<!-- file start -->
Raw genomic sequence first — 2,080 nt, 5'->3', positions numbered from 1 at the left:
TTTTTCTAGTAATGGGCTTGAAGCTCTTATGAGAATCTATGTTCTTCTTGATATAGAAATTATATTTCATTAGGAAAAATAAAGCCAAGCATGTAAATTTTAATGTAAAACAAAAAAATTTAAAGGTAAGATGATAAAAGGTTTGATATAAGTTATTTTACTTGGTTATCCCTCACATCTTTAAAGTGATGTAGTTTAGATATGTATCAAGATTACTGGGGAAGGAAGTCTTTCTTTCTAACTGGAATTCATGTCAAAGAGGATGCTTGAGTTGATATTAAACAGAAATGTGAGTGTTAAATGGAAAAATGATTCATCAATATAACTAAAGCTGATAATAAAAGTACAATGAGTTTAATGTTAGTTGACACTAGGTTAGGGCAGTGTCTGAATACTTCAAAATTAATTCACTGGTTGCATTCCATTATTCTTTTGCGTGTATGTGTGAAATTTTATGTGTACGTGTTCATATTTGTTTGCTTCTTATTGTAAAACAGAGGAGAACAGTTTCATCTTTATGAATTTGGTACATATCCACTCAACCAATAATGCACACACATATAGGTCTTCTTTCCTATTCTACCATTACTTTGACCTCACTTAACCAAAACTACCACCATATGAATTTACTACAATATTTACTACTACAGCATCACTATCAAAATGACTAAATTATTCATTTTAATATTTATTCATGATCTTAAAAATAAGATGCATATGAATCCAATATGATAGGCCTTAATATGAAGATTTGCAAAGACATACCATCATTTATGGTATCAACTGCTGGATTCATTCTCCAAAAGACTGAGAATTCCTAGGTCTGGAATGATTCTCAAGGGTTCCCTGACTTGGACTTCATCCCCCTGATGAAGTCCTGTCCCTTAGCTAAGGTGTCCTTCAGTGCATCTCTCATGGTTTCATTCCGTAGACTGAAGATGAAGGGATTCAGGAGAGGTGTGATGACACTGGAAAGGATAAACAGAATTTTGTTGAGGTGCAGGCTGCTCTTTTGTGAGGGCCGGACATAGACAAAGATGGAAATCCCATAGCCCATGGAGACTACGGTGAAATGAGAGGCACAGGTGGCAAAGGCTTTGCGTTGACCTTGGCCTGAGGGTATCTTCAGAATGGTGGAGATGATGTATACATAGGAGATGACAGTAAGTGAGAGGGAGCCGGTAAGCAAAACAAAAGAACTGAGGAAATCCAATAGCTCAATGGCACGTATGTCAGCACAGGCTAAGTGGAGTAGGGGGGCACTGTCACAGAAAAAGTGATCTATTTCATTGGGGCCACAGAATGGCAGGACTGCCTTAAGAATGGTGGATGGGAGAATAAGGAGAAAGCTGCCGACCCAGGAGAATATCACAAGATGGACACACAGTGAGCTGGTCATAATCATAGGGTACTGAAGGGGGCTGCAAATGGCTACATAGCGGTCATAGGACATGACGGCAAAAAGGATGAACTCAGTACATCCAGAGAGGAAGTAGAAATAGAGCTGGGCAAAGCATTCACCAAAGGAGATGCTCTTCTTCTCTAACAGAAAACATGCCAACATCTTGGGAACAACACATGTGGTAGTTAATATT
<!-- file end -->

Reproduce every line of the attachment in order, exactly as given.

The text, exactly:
Raw genomic sequence first — 2,080 nt, 5'->3', positions numbered from 1 at the left:
TTTTTCTAGTAATGGGCTTGAAGCTCTTATGAGAATCTATGTTCTTCTTGATATAGAAATTATATTTCATTAGGAAAAATAAAGCCAAGCATGTAAATTTTAATGTAAAACAAAAAAATTTAAAGGTAAGATGATAAAAGGTTTGATATAAGTTATTTTACTTGGTTATCCCTCACATCTTTAAAGTGATGTAGTTTAGATATGTATCAAGATTACTGGGGAAGGAAGTCTTTCTTTCTAACTGGAATTCATGTCAAAGAGGATGCTTGAGTTGATATTAAACAGAAATGTGAGTGTTAAATGGAAAAATGATTCATCAATATAACTAAAGCTGATAATAAAAGTACAATGAGTTTAATGTTAGTTGACACTAGGTTAGGGCAGTGTCTGAATACTTCAAAATTAATTCACTGGTTGCATTCCATTATTCTTTTGCGTGTATGTGTGAAATTTTATGTGTACGTGTTCATATTTGTTTGCTTCTTATTGTAAAACAGAGGAGAACAGTTTCATCTTTATGAATTTGGTACATATCCACTCAACCAATAATGCACACACATATAGGTCTTCTTTCCTATTCTACCATTACTTTGACCTCACTTAACCAAAACTACCACCATATGAATTTACTACAATATTTACTACTACAGCATCACTATCAAAATGACTAAATTATTCATTTTAATATTTATTCATGATCTTAAAAATAAGATGCATATGAATCCAATATGATAGGCCTTAATATGAAGATTTGCAAAGACATACCATCATTTATGGTATCAACTGCTGGATTCATTCTCCAAAAGACTGAGAATTCCTAGGTCTGGAATGATTCTCAAGGGTTCCCTGACTTGGACTTCATCCCCCTGATGAAGTCCTGTCCCTTAGCTAAGGTGTCCTTCAGTGCATCTCTCATGGTTTCATTCCGTAGACTGAAGATGAAGGGATTCAGGAGAGGTGTGATGACACTGGAAAGGATAAACAGAATTTTGTTGAGGTGCAGGCTGCTCTTTTGTGAGGGCCGGACATAGACAAAGATGGAAATCCCATAGCCCATGGAGACTACGGTGAAATGAGAGGCACAGGTGGCAAAGGCTTTGCGTTGACCTTGGCCTGAGGGTATCTTCAGAATGGTGGAGATGATGTATACATAGGAGATGACAGTAAGTGAGAGGGAGCCGGTAAGCAAAACAAAAGAACTGAGGAAATCCAATAGCTCAATGGCACGTATGTCAGCACAGGCTAAGTGGAGTAGGGGGGCACTGTCACAGAAAAAGTGATCTATTTCATTGGGGCCACAGAATGGCAGGACTGCCTTAAGAATGGTGGATGGGAGAATAAGGAGAAAGCTGCCGACCCAGGAGAATATCACAAGATGGACACACAGTGAGCTGGTCATAATCATAGGGTACTGAAGGGGGCTGCAAATGGCTACATAGCGGTCATAGGACATGACGGCAAAAAGGATGAACTCAGTACATCCAGAGAGGAAGTAGAAATAGAGCTGGGCAAAGCATTCACCAAAGGAGATGCTCTTCTTCTCTAACAGAAAACATGCCAACATCTTGGGAACAACACATGTGGTAGTTAATATT